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Congratulations, Celia '19

Congratulations, Celia '19

Congratulations, Celia Kreth ’19, for winning the Cum Laude Society’s District (regional) Paper award for District 7!

Chapter secretary, Mr. Stan Whittlesey, had this to say about the process:

“At Episcopal, we ask that each Cum Laude Society inductee submit their best research paper to our Cum Laude committee.  The national rules state that papers may only be from the just-completed year, must have been written for a course at the school, and may not be corrected or edited for the competition beyond their final version used for the course.  In Celia's case, the paper was written for AP Seminar, taught by Ms. Beard. 

Our committee selects one and sends it to the CL Society national office in Louisville, Kentucky. A committee of CL faculty from around the country called regents read the papers (with the students' names and school names removed).  In addition to the anonymity, regents only judge papers not from their own district (to avoid any of them accidentally recognizing a paper).   

Celia's paper was judged to be the best from district 7, which is a vast territory encompassing many far larger metropolitan areas:  Arkansas, Louisiana, Oklahoma, Texas, Missouri, Kansas, Illinois, Minnesota and Wisconsin.   

We have submitted a paper to the contest since our chapter began in 2009, and Celia's is the first in these 11 years to win an award.   When one considers that these are all elite schools submitting one paper which they consider to be "their best effort," the magnitude of Celia's achievement is all the clearer.  We could not be prouder of Celia!”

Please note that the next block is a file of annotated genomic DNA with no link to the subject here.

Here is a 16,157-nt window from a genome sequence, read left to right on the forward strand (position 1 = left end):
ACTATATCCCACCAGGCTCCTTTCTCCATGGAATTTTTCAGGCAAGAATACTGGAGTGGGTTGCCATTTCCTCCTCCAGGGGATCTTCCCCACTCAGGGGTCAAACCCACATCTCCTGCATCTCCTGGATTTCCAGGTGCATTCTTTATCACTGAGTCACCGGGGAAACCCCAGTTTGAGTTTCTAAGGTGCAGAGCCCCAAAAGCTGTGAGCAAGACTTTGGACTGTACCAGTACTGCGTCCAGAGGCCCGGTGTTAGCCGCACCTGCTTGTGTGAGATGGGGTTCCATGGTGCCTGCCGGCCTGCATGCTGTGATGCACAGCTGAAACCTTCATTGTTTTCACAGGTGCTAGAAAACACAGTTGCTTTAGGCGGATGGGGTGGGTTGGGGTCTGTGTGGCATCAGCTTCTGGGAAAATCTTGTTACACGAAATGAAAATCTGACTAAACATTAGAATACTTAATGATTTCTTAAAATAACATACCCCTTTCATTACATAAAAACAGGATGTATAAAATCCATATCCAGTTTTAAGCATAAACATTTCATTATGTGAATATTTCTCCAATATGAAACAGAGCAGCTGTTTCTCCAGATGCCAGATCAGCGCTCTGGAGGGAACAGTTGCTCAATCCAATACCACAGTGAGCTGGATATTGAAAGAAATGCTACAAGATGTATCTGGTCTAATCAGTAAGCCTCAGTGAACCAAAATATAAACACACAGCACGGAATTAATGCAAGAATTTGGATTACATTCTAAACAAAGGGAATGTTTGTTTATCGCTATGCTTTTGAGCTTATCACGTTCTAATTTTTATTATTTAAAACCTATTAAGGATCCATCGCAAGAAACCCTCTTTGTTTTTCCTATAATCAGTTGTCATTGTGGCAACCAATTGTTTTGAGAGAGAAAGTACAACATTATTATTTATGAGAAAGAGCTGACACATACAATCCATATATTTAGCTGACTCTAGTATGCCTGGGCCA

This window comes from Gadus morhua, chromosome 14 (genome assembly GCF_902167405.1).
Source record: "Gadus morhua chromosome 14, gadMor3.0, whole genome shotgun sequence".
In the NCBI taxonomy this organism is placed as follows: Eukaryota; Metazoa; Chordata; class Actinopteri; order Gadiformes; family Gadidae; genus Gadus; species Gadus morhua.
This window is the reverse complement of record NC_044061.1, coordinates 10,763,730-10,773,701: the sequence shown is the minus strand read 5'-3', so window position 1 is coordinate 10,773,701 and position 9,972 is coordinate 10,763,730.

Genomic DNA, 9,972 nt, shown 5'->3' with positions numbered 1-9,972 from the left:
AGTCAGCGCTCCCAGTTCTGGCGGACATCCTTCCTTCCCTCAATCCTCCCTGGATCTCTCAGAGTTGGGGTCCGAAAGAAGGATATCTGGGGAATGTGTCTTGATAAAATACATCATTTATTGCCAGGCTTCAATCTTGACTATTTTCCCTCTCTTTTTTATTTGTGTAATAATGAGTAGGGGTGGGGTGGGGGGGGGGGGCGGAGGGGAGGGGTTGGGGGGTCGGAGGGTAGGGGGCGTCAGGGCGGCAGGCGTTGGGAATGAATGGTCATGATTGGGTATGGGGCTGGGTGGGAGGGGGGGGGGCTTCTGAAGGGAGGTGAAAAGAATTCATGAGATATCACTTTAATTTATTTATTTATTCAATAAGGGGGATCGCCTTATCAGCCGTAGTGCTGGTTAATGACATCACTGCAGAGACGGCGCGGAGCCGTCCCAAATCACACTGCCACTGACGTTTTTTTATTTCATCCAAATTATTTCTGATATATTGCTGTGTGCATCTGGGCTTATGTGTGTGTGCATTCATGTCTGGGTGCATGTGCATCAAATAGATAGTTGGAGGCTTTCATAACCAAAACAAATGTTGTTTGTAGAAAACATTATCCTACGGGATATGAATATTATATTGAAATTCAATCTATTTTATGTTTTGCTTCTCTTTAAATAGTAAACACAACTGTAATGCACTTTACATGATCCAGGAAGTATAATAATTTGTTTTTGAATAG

Upper School Head, Mr. Troy Urquhart, reached out to Celia to let her know the good news. She had this to say about the experience:

My paper was written for Ms. Beard's AP Research class as part of the AP Capstone Program in which I was tasked with conducting original research in an area that interests me. I've always been captivated by historical precedents' effects on contemporary politics and the causation between sources of public opinion and democratic governance. In formulating my idea for the research, I thought what could be more contemporary and intriguing than studying impeachment and its intrinsic relevance to public opinion. Essentially, the research encompasses an historical evaluation of impeachment cases derived from sources of public opinion and uses those models and findings to predict the impeachment of our current President, Donald Trump. Though I began conducting this research last August and completed it this past April, it’s been quite entertaining following the impeachment trial today. One thing Episcopal Collegiate's teachers heavily promoted was a confidence in opinion. I knew this research would be controversial, but throughout my high school career I was always encouraged to formulate an original opinion as long as I had substantial research and facts to back it up. I was never deterred from challenging and questioning popular opinions, but always taught to provide sufficient evidence.”

Celia attends the University of Pennsylvania and is interested in studying Communication with a concentration in Political or Civic, or English with a concentration in Literature and Law.

Way to go, Celia!

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